composition of intramuscular lipids of cattle, pigs and birds." J
Nutr Sci Vitaminol (Tokyo) 37(6): 545-54.
Davidson, M. H., D. Hunninghake, et al. (1999). "Comparison of the
effects of lean red meat vs lean white meat on serum lipid levels among
free-living persons with hypercholesterolemia: a long-term, randomized
clinical trial." Arch Intern Med 159(12): 1331-8. The
conclusion of this study: "... diets containing primarily lean red
meat or lean white meat produced similar reductions in LDL cholesterol and
elevations in HDL cholesterol, which were maintained throughout the 36
weeks of treatment."
Siscovick, D. S., T. E. Raghunathan, et al. (1995). "Dietary Intake
and Cell Membrane Levels of Long-Chain n-3 Polyunsaturated Fatty Acids and
the Risk of Primary Cardiac Arrest." JAMA 274(17):
Simopolous, A. P. and Jo Robinson (1999). The Omega Diet. New
York, HarperCollins. My previous book, a collaboration with Dr.
Artemis P. Simopoulos, devotes an entire chapter to the vital role that
omega-3s play in brain function.
Rose, D. P., J. M. Connolly, et al. (1995). "Influence of Diets
Containing Eicosapentaenoic or Docasahexaenoic Acid on Growth and
Metastasis of Breast Cancer Cells in Nude Mice." Journal of the
National Cancer Institute 87(8): 587-92.
Tisdale, M. J. (1999). "Wasting in cancer." J Nutr 129(1S
Tashiro, T., H. Yamamori, et al. (1998). "n-3 versus n-6
polyunsaturated fatty acids in critical illness." Nutrition
8. Bougnoux, P., E. Germain, et al. (1999). "Cytotoxic drugs efficacy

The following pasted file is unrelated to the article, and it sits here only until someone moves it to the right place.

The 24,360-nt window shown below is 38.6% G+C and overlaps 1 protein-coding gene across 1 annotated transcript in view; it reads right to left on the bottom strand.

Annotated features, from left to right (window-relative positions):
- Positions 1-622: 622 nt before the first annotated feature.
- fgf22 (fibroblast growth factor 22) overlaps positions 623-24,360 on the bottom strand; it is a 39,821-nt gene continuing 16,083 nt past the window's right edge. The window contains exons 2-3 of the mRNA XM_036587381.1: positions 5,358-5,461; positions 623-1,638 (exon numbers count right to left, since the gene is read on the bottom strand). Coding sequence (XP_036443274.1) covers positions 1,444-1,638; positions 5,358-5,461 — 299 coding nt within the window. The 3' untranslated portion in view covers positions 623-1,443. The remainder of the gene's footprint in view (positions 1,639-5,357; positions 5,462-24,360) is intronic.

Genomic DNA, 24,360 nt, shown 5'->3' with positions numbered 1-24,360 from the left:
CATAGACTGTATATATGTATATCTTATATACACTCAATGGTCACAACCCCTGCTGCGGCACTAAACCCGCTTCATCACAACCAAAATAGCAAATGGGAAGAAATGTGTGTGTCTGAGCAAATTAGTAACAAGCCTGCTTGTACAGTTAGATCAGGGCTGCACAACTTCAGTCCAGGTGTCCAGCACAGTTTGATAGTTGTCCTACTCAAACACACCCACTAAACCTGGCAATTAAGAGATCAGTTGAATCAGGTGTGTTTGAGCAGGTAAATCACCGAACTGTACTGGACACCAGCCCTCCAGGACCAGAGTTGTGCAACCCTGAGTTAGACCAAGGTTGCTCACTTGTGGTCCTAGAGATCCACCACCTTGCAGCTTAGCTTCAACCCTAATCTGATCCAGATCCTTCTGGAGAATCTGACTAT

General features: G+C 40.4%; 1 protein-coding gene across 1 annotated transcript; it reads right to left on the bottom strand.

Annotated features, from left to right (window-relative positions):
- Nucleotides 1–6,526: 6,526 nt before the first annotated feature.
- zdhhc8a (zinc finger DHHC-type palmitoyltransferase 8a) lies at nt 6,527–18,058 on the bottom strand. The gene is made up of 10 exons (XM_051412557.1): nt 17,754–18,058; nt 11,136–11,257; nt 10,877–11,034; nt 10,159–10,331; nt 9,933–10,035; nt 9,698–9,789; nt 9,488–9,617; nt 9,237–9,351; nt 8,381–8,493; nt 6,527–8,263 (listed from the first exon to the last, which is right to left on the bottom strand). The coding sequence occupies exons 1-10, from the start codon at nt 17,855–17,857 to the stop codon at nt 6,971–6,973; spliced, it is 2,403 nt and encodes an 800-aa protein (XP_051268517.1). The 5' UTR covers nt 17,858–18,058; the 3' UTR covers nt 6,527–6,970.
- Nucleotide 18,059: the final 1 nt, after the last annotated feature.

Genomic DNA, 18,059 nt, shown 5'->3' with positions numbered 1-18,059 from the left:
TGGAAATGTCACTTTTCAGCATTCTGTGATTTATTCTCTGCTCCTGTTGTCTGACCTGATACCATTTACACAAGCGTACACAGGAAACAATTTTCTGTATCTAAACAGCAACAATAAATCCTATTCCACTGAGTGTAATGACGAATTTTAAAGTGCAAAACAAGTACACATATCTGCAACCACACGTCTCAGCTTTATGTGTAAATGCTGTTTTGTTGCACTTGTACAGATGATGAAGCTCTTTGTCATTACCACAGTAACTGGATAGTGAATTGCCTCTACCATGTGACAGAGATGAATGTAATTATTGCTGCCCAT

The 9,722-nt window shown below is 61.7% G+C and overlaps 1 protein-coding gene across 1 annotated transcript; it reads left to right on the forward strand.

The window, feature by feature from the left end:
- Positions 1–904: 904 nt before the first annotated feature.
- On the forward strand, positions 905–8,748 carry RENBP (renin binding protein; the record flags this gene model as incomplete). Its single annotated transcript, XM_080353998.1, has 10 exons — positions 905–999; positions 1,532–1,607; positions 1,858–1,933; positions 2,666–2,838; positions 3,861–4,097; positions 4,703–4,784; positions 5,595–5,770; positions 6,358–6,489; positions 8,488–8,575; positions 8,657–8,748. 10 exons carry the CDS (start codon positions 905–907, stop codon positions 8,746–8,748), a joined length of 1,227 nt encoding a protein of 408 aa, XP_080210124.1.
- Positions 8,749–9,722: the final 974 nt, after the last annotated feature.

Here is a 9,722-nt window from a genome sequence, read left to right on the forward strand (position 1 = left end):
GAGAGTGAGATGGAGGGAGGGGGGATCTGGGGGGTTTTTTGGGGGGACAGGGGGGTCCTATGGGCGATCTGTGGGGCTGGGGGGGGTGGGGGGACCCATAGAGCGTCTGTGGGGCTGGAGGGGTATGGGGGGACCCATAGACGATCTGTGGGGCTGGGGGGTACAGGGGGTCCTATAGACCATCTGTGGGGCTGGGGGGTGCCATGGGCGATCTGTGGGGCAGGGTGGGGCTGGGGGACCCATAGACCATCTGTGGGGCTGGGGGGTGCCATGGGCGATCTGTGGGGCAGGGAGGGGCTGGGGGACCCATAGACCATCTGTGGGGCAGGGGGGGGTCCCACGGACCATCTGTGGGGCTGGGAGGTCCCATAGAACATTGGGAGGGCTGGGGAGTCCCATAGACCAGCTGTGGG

correlates with adipose tissue docosahexaenoic acid level in locally
advanced breast carcinoma [In Process Citation]." Br J Cancer
9. Duckett, S. K., D. G. Wagner, et al. (1993). "Effects of
time on feed on beef nutrient composition." J Anim Sci
10. Lopez-Bote, C. J., R.Sanz Arias, A.I. Rey, A. Castano, B. Isabel, J.
Thos (1998). "Effect of free-range feeding on omega-3 fatty acids and
alpha-tocopherol content and oxidative stability of eggs." Animal
Feed Science and Technology 72: 33-40.
Dolecek, T. A. and G. Grandits (1991). "Dietary Polyunsaturated Fatty
Acids and Mortality in the Multiple Risk Factor Intervention Trial (MRFIT)."
World Rev Nutr Diet 66: 205-16.
Dhiman, T. R., G. R. Anand, et al. (1999). "Conjugated linoleic
acid content of milk from cows fed different diets." J Dairy Sci
82(10): 2146-56. Interestingly, when the pasture was
machine-harvested and then fed to the animals as hay, the cows
produced far less CLA than when they were grazing on that pasture, even
though the hay was made from the very same grass. The fat that the
animals use to produce CLA is oxidized during the wilting, drying process.
For maximum CLA, animals need to be grazing living pasture.
13. Ip, C, J.A. Scimeca, et al. (1994) "Conjugated linoleic acid.
A powerful anti-carcinogen from animal fat sources." p. 1053.
Cancer 74(3 suppl):1050-4.
14. Aro, A., S. Mannisto, I. Salminen, M. L. Ovaskainen, V.
Kataja, and M. Uusitupa. "Inverse Association between Dietary and
Serum Conjugated Linoleic Acid and Risk of Breast Cancer in Postmenopausal
Women." Nutr Cancer 38, no. 2 (2000): 151-7.
Smith, G.C. "Dietary supplementation of vitamin E to cattle to
improve shelf life and case life of beef for domestic and international
markets." Colorado State University, Fort Collins, Colorado